Healing touch of compassion

Acts of kindness not just soothe the bereaved minds and souls of suffering individuals but also elevate the compassionate one’s own moral compass, self-esteem and well-being

Healing touch of compassion

“No act of kindness, no matter how small, is ever wasted.” - Aesop

World Kindness Day is celebrated as a part of the kindness movement, on November 13, as a day devoted to the positive potential of acts of kindness, big or small, to improve people’s quality of life and bring them together. Kindness is more than being nice. It is the quality of being friendly, generous, and considerate. More than its definition, it’s a feeling that is felt when given and received.

Some interesting results emerged from a fantastic new online study, The Kindness Test, that was introduced by BBC Radio 4 and involved over 60,000 participants from 144 countries. According to research, there is a connection between kindness and wellbeing, with two-thirds of respondents believing that the pandemic has made people friendlier. The study also showed that the most frequently performed act of kindness is to assist people when they ask for it. While extroverts are more likely to give and receive kindness; women and religious individuals are a bit more inclined to act kindly on average. It was noted that we worried about other people misinterpreting our attempts at compassion, hence leading to us avoiding a kind act. Over all, it was concluded that kindness is contagious and can be taught and expressed in many ways. Small acts of kindness can make a big difference.

The neuroscience behind kindness and why it feels so good:

It is scientifically proven that kindness, compassion, and altruism affect the brain and the overall well-being of individuals.

* Reward pathway activation: Kindness releases dopamine, which is associated with feelings of pleasure and reward.

* Oxytocin: Acts of kindness release oxytocin, the “bonding hormone,” which contributes to warm, connected feelings.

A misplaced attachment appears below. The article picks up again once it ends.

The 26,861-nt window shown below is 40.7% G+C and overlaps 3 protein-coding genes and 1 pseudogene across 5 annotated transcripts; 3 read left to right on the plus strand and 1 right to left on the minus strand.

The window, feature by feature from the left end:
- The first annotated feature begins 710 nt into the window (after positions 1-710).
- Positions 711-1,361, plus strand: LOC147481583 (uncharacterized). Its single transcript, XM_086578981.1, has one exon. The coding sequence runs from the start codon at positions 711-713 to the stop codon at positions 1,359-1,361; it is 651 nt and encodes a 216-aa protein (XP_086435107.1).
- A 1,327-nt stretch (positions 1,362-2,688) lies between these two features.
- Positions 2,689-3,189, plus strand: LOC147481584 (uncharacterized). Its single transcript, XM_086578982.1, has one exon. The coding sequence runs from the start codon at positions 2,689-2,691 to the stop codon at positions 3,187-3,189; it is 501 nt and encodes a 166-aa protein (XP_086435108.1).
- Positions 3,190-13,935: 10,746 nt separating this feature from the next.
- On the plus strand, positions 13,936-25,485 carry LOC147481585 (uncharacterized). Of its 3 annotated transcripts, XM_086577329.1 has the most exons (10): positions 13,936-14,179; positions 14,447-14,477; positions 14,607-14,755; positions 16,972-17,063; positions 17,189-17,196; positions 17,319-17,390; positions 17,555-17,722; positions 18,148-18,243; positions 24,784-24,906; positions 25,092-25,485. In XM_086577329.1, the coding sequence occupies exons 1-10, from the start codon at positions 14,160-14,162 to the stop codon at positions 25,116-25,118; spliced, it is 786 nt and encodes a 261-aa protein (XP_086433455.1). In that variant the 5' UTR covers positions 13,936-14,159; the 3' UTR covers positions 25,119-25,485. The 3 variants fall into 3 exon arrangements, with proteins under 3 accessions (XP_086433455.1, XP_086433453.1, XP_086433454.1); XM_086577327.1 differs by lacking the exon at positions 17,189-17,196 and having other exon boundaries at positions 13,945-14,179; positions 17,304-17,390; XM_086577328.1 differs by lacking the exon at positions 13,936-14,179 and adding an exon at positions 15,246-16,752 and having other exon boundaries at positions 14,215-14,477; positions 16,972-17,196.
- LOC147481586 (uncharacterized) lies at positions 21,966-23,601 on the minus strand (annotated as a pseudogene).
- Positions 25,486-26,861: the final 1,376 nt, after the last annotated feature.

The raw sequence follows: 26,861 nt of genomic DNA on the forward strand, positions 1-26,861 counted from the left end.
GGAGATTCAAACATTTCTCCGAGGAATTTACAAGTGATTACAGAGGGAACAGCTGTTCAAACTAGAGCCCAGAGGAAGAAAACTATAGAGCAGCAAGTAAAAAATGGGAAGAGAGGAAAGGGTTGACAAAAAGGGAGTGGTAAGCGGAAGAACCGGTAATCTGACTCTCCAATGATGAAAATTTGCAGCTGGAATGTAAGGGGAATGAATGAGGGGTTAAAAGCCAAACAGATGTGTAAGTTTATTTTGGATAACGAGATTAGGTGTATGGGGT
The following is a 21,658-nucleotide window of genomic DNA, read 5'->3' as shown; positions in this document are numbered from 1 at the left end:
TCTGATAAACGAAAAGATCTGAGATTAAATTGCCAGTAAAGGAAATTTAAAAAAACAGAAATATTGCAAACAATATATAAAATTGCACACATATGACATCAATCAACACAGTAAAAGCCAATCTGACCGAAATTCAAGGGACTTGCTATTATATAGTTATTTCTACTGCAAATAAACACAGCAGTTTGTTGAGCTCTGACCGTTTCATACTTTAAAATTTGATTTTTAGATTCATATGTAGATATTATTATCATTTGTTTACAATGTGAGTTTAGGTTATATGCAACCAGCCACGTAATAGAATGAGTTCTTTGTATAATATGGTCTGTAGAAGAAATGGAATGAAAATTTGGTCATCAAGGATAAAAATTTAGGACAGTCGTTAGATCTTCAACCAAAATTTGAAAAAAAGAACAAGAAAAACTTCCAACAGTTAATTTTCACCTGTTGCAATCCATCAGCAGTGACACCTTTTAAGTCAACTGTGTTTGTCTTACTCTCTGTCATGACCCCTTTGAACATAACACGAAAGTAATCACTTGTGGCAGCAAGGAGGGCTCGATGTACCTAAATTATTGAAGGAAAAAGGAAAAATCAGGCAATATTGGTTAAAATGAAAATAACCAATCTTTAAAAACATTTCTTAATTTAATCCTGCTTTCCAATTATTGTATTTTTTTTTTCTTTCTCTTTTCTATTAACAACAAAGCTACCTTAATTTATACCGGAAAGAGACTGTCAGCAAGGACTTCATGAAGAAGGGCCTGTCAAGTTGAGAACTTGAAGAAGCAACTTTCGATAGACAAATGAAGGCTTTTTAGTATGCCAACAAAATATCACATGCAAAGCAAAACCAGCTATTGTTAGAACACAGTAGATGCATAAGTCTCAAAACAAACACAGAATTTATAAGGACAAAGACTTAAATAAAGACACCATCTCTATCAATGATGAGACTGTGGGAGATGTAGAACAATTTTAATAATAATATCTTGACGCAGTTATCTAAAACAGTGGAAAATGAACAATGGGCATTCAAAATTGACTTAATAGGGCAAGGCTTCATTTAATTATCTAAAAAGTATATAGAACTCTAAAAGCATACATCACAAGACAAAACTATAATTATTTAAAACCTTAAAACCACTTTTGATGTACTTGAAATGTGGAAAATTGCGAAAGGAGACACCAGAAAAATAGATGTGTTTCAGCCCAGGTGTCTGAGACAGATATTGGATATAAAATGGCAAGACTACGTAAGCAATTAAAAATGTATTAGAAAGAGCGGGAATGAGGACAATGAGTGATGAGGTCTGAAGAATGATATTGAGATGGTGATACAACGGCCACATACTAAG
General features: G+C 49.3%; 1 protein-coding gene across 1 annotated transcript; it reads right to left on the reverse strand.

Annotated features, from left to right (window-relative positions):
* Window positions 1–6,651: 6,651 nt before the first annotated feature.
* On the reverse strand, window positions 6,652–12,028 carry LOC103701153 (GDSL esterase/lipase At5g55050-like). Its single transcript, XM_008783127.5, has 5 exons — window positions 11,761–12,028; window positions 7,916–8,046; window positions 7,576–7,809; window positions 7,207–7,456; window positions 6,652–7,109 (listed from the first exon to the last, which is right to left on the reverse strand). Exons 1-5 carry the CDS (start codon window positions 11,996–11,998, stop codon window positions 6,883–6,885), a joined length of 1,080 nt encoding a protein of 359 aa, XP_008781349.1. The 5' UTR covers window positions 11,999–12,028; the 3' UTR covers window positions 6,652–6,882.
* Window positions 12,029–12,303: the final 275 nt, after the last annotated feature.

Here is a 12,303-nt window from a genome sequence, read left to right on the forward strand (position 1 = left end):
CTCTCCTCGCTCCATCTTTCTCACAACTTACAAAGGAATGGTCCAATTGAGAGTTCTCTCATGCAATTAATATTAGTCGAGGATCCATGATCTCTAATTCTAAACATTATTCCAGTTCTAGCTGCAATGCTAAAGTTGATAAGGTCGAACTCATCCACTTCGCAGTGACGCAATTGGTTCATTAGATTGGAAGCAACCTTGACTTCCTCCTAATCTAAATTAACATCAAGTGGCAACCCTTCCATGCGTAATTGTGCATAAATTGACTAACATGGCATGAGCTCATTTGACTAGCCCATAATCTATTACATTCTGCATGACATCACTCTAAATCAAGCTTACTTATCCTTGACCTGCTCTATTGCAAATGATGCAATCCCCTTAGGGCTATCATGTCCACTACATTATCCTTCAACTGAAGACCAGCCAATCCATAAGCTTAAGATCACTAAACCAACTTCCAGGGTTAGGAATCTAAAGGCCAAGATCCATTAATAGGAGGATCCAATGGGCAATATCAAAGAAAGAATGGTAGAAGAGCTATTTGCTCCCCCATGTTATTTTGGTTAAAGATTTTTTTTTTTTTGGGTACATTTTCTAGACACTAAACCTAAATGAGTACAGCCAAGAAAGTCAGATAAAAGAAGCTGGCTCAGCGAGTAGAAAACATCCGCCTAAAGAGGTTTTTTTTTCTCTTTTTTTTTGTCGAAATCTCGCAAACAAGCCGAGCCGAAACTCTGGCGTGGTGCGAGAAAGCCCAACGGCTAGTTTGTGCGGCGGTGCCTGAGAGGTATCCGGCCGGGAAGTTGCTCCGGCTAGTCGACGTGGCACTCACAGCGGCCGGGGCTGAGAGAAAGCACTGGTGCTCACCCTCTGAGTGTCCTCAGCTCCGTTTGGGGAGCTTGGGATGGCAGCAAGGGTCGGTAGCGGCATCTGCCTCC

* Reduce stress: Kind acts reduce stress and anxiety by decreasing cortisol production.

* Brain imaging: Neuroimaging studies show increased activity in brain regions associated with empathy when people engage in acts of kindness.

* Neuroplasticity: Engaging in acts of kindness and compassion may lead to positive changes in brain structure and function over time.

* Mirror neurons: The monkey-see-monkey-do phenomenon seems to work due to the triggering of the mirror neuron network. When we see others perform a kind act, we carry similar ones out.

Kind acts create ripple effects and can even save a life. Here is how:

* Preventing suicide: Your call, your kind act, and reaching out may help someone feel less alone and more valued, potentially preventing them from taking harmful actions;

* Mental health support: People battling mental health issues look for kindness and understanding. This can encourage them to seek professional help and create hope;

* Combating loneliness: Acts of kindness, like visiting or reaching out to isolated individuals, can provide them with a sense of belonging and purpose;

* Emergency situations: In times of natural disasters, accidents, or other emergencies, kindness is often a lifeline. Strangers who assist one another, offer shelter, or provide first aid can save lives directly by offering immediate help.

How can you be kinder?

Begin with an intention to be kind. You can be kind to yourself, to others, and to the world.


Be kind to yourself. Here is how:

* Practice self-care: prioritise yourself by taking time to do things that make you feel good;

* Be kind to your inner voice. Speak to yourself in a positive manner as you would to others;

* Set boundaries. Learn to say no more often;

* Forgive yourself. Instead of holding on to guilt, let go. Forgive yourself for any shortcomings.


Volunteer, give compliments, donate to charity, hold the door for someone.

* Listen actively: Pay attention when others speak;

* Offer help: Ask people if they need help with a task or need emotional support;

* Give compliments: Give one, get one;

* Practice empathy.


* Reduce waste: Reduce your carbon footprint by recycling;

* Volunteer: Give back to your community;

* Be mindful of others;

* Spread kindness: Do something kind for someone else without expecting anything in return. Small acts of kindness can make a big difference in the world.

“Be kind, for everyone you meet is fighting a battle you know nothing about.” Wendy Mass

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